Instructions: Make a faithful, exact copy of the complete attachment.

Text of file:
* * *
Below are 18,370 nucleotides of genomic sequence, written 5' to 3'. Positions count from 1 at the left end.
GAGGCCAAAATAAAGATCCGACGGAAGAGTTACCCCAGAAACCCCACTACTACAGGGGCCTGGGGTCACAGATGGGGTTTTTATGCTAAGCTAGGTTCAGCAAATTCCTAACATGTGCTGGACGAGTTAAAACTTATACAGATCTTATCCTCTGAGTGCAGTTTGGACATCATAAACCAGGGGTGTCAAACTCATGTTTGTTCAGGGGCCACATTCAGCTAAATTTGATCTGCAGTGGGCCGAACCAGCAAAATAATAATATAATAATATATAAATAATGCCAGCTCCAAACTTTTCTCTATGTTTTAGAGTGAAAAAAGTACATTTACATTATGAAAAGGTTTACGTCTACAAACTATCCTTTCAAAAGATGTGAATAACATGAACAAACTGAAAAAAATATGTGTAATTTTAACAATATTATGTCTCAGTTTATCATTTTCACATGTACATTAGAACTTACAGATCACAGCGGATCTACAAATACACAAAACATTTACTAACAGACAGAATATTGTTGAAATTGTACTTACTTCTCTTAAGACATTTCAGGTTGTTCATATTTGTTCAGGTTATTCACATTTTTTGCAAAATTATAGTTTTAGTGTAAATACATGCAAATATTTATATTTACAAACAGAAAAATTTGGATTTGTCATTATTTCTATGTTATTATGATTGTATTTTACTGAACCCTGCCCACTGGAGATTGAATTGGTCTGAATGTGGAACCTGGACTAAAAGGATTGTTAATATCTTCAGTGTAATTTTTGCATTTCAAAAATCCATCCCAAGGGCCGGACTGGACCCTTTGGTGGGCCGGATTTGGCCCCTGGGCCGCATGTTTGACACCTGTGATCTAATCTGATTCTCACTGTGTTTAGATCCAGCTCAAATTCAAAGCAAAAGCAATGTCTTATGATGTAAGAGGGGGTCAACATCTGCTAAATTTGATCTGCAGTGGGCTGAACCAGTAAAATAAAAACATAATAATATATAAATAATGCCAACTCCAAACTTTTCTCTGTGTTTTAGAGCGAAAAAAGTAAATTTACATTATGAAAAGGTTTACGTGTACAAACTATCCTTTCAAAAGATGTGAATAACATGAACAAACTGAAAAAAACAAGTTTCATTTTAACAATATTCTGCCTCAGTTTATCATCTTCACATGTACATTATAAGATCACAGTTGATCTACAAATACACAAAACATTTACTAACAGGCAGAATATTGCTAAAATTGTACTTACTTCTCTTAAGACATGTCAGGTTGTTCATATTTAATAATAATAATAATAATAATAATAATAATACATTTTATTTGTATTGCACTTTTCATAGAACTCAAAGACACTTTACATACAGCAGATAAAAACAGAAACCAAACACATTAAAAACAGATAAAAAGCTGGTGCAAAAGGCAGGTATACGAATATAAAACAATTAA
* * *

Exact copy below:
Below are 18,370 nucleotides of genomic sequence, written 5' to 3'. Positions count from 1 at the left end.
GAGGCCAAAATAAAGATCCGACGGAAGAGTTACCCCAGAAACCCCACTACTACAGGGGCCTGGGGTCACAGATGGGGTTTTTATGCTAAGCTAGGTTCAGCAAATTCCTAACATGTGCTGGACGAGTTAAAACTTATACAGATCTTATCCTCTGAGTGCAGTTTGGACATCATAAACCAGGGGTGTCAAACTCATGTTTGTTCAGGGGCCACATTCAGCTAAATTTGATCTGCAGTGGGCCGAACCAGCAAAATAATAATATAATAATATATAAATAATGCCAGCTCCAAACTTTTCTCTATGTTTTAGAGTGAAAAAAGTACATTTACATTATGAAAAGGTTTACGTCTACAAACTATCCTTTCAAAAGATGTGAATAACATGAACAAACTGAAAAAAATATGTGTAATTTTAACAATATTATGTCTCAGTTTATCATTTTCACATGTACATTAGAACTTACAGATCACAGCGGATCTACAAATACACAAAACATTTACTAACAGACAGAATATTGTTGAAATTGTACTTACTTCTCTTAAGACATTTCAGGTTGTTCATATTTGTTCAGGTTATTCACATTTTTTGCAAAATTATAGTTTTAGTGTAAATACATGCAAATATTTATATTTACAAACAGAAAAATTTGGATTTGTCATTATTTCTATGTTATTATGATTGTATTTTACTGAACCCTGCCCACTGGAGATTGAATTGGTCTGAATGTGGAACCTGGACTAAAAGGATTGTTAATATCTTCAGTGTAATTTTTGCATTTCAAAAATCCATCCCAAGGGCCGGACTGGACCCTTTGGTGGGCCGGATTTGGCCCCTGGGCCGCATGTTTGACACCTGTGATCTAATCTGATTCTCACTGTGTTTAGATCCAGCTCAAATTCAAAGCAAAAGCAATGTCTTATGATGTAAGAGGGGGTCAACATCTGCTAAATTTGATCTGCAGTGGGCTGAACCAGTAAAATAAAAACATAATAATATATAAATAATGCCAACTCCAAACTTTTCTCTGTGTTTTAGAGCGAAAAAAGTAAATTTACATTATGAAAAGGTTTACGTGTACAAACTATCCTTTCAAAAGATGTGAATAACATGAACAAACTGAAAAAAACAAGTTTCATTTTAACAATATTCTGCCTCAGTTTATCATCTTCACATGTACATTATAAGATCACAGTTGATCTACAAATACACAAAACATTTACTAACAGGCAGAATATTGCTAAAATTGTACTTACTTCTCTTAAGACATGTCAGGTTGTTCATATTTAATAATAATAATAATAATAATAATAATAATACATTTTATTTGTATTGCACTTTTCATAGAACTCAAAGACACTTTACATACAGCAGATAAAAACAGAAACCAAACACATTAAAAACAGATAAAAAGCTGGTGCAAAAGGCAGGTATACGAATATAAAACAATTAA